Hereditary hemorrhagic telangiectasia, also referred to as Osler-Weber-Rendu syndrome, is a rare autosomal dominant disorder that is characterized by multiple telangiectatic lesions involving the skin, mucous membranes, and viscera.
One form of the disorder, characterized by a high frequency of symptomatic pulmonary arteriovenous malformations and cerebral abscesses, has been identified. Both ENG and ALK-1 encode putative receptors for transforming growth factor-beta (TGF-β) superfamily that play a critical role for proper development of the blood vessels.17
lary venules with connections to dilated arterioles, initially through capillaries and later directly. Perivascular mononuclear cell infiltrates also are observed. The vessels of HHT show a discontinuous endothelium and an incomplete smooth muscle cell layer.
The surrounding stroma lacks elastin. Thus, the bleeding tendencies are thought to be because of mechanical fragility of the abnormal vessels.6 Lesions usually appear in affected persons by the age of 40 years, and they increase in number with age.6,18-21 Clinical Findings.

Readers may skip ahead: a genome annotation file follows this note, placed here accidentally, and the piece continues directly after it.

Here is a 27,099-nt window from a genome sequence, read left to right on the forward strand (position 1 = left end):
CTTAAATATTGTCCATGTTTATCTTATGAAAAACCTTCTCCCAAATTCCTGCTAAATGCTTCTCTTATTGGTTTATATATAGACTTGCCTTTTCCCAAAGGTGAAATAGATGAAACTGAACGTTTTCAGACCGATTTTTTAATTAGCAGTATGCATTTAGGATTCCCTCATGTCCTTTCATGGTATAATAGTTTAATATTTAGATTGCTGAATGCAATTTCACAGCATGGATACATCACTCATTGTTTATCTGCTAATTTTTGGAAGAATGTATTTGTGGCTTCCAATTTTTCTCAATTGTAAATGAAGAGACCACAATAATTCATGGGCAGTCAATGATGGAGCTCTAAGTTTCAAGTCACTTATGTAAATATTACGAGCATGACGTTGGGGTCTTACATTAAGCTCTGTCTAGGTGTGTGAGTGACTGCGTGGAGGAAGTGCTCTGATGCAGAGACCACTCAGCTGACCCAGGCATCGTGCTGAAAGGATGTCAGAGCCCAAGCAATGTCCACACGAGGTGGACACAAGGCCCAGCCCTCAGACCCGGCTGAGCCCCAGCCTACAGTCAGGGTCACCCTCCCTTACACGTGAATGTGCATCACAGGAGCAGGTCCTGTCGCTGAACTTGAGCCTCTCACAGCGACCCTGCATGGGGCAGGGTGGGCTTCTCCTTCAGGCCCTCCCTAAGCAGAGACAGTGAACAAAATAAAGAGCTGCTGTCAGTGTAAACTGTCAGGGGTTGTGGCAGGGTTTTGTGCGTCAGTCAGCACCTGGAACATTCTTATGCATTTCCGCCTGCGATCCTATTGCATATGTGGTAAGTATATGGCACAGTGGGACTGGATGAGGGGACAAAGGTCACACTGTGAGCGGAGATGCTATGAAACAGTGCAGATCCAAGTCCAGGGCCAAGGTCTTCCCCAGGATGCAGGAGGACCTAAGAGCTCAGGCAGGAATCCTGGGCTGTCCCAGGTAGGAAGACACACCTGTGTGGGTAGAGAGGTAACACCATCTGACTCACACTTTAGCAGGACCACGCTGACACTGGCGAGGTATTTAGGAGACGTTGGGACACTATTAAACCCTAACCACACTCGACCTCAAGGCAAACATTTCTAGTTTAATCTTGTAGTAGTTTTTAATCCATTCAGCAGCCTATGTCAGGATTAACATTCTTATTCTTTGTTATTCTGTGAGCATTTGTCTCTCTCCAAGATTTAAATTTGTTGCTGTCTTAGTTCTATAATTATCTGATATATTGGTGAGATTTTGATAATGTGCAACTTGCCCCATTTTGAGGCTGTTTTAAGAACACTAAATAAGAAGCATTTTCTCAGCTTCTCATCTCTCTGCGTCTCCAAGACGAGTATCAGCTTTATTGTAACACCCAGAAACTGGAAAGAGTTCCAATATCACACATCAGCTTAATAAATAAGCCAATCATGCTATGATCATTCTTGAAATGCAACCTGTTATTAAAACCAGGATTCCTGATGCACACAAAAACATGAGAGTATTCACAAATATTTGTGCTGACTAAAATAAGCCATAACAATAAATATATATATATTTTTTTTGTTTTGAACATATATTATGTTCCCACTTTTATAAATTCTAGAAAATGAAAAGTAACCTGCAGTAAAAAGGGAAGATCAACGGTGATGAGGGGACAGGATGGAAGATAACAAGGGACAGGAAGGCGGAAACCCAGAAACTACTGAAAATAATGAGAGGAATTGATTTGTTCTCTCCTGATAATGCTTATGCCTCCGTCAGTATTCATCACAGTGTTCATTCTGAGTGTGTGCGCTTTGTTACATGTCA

On clinical examination, venous lakes and papular, punctate, matlike, and linear telangiectasias appear on all areas of the skin and mucous membranes, with a predominance of lesions on and under the tongue Thus, the severity of the disorder often can be gauged by the age at which the nosebleeds begin, with the most severely affected patients experiencing recurrent epistaxis during childhood.
Cutaneous changes usually begin at puberty and progress throughout life. Bleeding can occur in virtually every organ, with GI, oral, and urogenital sites most commonly affected (Fig. 25.5). In the GI tract, the stomach and duodenum are more frequent sites of bleeding than is the colon.
Other features may include hepatic and splenic arteriovenous shunts, as well as intracranial, aortic, and splenic aneurysms. Pulmonary arteriovenous fistulas are associated with oxygen desaturation, hemoptysis, hemothorax, brain abscess, and cerebral ischemia caused by paradoxical emboli. Cirrhosis of the liver has been reported in some families